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Police host second annual Cops Target Kids event

KANNAPOLIS — Most of the time, when you see a police car with blue lights on and siren blaring, something is wrong.
But things were going very right Saturday for 24 children, as they rode in a motorcade of patrol cars from Kannapolis Middle School to the Target store at Afton Ridge shopping center.
Onlookers pulled their cars over along the way, and some waved and took pictures.
At the shopping center, a welcoming committee of red-shirted Target staff members greeted the kids, each of whom was paired with a police officer and, in many cases, the officer’s family.
It was the second annual Cops Target Kids event, created by Kannapolis Police as a way for law enforcement officers to give back to local children and families at the holidays.
“This is the big moment for me,” said Sgt. Daniel Wallace as children and police fanned out through the store Saturday morning.
Wallace helped get Cops Target Kids started in 2012. Last year, officers raised money to take 19 children shopping. This year, they grew that number to 24.
Officers raised money among themselves and from local businesses, with Target itself playing a major role.
Wallace said over two-thirds of the money raised came from the officers themselves.
Each child had $250 to spend on clothing and Christmas gifts — at least half of it to go to clothing, shoes or coats as needed.
The children were nominated by guidance counselors at local schools, chosen from among families who weren’t receiving assistance from other programs at the holidays.
Parents and guardians gave lists of items needed, along with sizes, to the police officers assigned to their children, since the items purchased cannot be returned to the store for cash or credit.
For Lana and Will Williams, it was their first time going shopping without their parents.
Lana, 7, said she hoped to find a doll of Ariel, from “The Little Mermaid.”
Will’s sights were set on video games, but clothes shopping had to come first for most of the kids.
Their dad, Shawn Williams, said this Christmas was going to be difficult, as an injury he’d sustained on the job had made it difficult to work.
Williams and wife Erin said the Kannapolis Police were “like angels.”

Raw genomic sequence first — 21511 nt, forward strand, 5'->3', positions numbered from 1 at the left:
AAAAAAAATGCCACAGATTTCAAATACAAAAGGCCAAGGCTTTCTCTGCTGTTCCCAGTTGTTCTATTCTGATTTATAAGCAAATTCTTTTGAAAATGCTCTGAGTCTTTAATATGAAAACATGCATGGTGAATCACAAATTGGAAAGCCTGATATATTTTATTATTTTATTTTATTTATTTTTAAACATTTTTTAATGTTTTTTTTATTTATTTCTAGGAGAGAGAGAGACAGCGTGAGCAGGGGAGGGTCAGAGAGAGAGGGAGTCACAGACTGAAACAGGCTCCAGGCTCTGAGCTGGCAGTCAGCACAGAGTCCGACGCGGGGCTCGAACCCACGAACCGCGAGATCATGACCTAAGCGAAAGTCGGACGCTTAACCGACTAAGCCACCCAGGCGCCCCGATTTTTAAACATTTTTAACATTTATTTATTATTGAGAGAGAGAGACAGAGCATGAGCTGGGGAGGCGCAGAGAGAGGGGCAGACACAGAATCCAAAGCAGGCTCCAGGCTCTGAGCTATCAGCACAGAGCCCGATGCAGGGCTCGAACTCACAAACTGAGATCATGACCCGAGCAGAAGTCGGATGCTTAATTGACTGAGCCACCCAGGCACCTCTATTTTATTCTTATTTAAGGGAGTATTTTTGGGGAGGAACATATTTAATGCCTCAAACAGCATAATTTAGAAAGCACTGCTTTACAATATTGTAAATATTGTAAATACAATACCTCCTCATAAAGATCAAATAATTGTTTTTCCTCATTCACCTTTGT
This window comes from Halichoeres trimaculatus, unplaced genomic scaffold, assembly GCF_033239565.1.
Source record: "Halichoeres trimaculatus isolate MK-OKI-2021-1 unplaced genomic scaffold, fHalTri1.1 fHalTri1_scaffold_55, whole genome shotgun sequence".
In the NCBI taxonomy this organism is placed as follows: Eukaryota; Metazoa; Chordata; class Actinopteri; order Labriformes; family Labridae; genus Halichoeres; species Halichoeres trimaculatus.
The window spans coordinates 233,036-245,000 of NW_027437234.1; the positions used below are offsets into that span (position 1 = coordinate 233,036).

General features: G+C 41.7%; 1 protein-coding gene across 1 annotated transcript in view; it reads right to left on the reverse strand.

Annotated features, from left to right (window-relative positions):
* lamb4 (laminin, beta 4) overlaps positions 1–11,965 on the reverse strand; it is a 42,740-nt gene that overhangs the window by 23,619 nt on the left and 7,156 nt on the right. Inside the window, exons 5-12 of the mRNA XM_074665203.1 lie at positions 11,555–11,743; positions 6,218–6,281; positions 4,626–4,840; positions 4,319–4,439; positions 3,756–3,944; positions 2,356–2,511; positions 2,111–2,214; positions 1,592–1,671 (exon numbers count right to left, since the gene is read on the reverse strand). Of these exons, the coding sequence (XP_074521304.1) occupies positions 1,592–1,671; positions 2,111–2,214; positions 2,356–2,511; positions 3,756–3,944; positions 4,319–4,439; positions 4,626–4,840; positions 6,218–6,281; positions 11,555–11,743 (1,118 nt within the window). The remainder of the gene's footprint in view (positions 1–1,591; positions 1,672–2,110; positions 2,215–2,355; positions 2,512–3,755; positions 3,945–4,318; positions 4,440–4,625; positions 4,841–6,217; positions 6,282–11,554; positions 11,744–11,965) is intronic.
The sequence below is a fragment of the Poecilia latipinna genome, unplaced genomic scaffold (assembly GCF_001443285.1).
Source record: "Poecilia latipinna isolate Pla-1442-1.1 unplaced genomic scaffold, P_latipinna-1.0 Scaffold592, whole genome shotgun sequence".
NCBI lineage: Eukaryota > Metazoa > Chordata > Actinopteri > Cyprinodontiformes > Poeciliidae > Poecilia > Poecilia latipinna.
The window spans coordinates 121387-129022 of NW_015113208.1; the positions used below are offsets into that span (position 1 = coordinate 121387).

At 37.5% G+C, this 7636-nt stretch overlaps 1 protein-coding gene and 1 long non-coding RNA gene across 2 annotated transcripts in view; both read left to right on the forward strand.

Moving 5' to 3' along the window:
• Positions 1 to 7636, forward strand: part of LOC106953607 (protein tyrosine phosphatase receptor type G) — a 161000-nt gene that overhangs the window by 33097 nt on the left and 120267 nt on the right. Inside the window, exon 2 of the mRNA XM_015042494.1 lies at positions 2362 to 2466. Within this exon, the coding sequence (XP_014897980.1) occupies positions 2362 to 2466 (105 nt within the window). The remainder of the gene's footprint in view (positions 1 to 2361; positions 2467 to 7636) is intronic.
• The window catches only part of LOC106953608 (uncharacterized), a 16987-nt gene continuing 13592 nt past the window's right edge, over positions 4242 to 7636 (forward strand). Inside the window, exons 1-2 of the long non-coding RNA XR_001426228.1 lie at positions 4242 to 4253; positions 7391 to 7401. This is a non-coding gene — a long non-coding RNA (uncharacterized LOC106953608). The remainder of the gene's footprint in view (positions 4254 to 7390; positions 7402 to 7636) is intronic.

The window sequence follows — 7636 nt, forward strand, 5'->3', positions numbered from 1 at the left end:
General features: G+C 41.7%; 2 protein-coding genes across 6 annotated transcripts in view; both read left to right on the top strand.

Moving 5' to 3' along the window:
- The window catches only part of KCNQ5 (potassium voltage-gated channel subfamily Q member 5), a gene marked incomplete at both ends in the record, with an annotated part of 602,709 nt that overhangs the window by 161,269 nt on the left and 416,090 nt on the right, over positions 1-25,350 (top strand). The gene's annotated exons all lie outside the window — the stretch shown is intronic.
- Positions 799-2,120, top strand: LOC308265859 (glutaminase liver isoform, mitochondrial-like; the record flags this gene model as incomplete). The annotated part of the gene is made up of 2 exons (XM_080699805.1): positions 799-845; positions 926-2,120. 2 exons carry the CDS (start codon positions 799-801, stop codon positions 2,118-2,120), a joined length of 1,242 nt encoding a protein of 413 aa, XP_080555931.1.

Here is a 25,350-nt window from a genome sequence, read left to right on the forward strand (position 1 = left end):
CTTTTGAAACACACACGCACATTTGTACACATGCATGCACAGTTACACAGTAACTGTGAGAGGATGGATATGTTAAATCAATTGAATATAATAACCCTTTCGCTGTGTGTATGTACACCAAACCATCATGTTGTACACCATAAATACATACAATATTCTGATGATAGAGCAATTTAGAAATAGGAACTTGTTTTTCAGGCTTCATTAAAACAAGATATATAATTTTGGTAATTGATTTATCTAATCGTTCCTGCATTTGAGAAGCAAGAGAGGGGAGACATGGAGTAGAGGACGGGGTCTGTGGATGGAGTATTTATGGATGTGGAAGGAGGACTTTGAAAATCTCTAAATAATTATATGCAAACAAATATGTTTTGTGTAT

Shawn Williams said that, while some people criticize the police, “we support them, and it’s nice to see how they’re willing to support us.”
In the end, Lana ended up finding not just Ariel, but a whole set of Disney Princess dolls on sale, along with blue jeans and other clothes and toys.
Officer Seth Killion and his wife, Julie, were paired up with Lana. This was their first time taking part in the holiday shopping program.
“It’s something we wanted to be a part of,” Seth Killion said.
“This is so fabulous,” said Therese Roberts, executive team leader for human resources at the Target store at Afton Ridge.
“The Kannapolis Police Dept. and Target have worked very closely together all year long, and it’s been great that we’ve been able to sponsor more kids this year,” Roberts said.
Two restaurants in the shopping center, Chick-Fil-A and Fatz Café, also provided breakfast and lunch, respectively.
And there was a special appearance by Santa Claus at the end of the shopping trip, back at Kannapolis Middle School.
Officer Derek Shaffer struck up a conversation with Kohl Moore, 8, on the ride through downtown Kannapolis to Target.
He even let Moore get on the loudspeaker as the police caravan pulled in, to wish those around them a merry Christmas.
Shaffer, who joined the force in August 2012, said it was good to be able to give kids a positive experience with law enforcement.
Moore’s grandmother, Julie Robison, said she was grateful for the department’s assistance, as she’s currently raising three of her grandchildren.
In addition to the thousands of dollars officers contributed, Lt. Steve Belk, of the department’s Community Services division, said the majority of the staff who were there – 25 sworn officers and three civilian staff, plus numerous spouses and children – had volunteered to come in on their day off for the cause.
Louis Segreti, age 9, found himself a skateboard and other gifts for Christmas.
He also picked out a gift for his mother.
Montresca Bowen, Segreti’s mom, said the officers’ help at Christmas “feels wonderful.”
For his part, Wallace said there’s no question that Cops Target Kids will continue, and hopefully grow, in years to come.
Contact Hugh Fisher via the editor’s desk at 704-797-4244.

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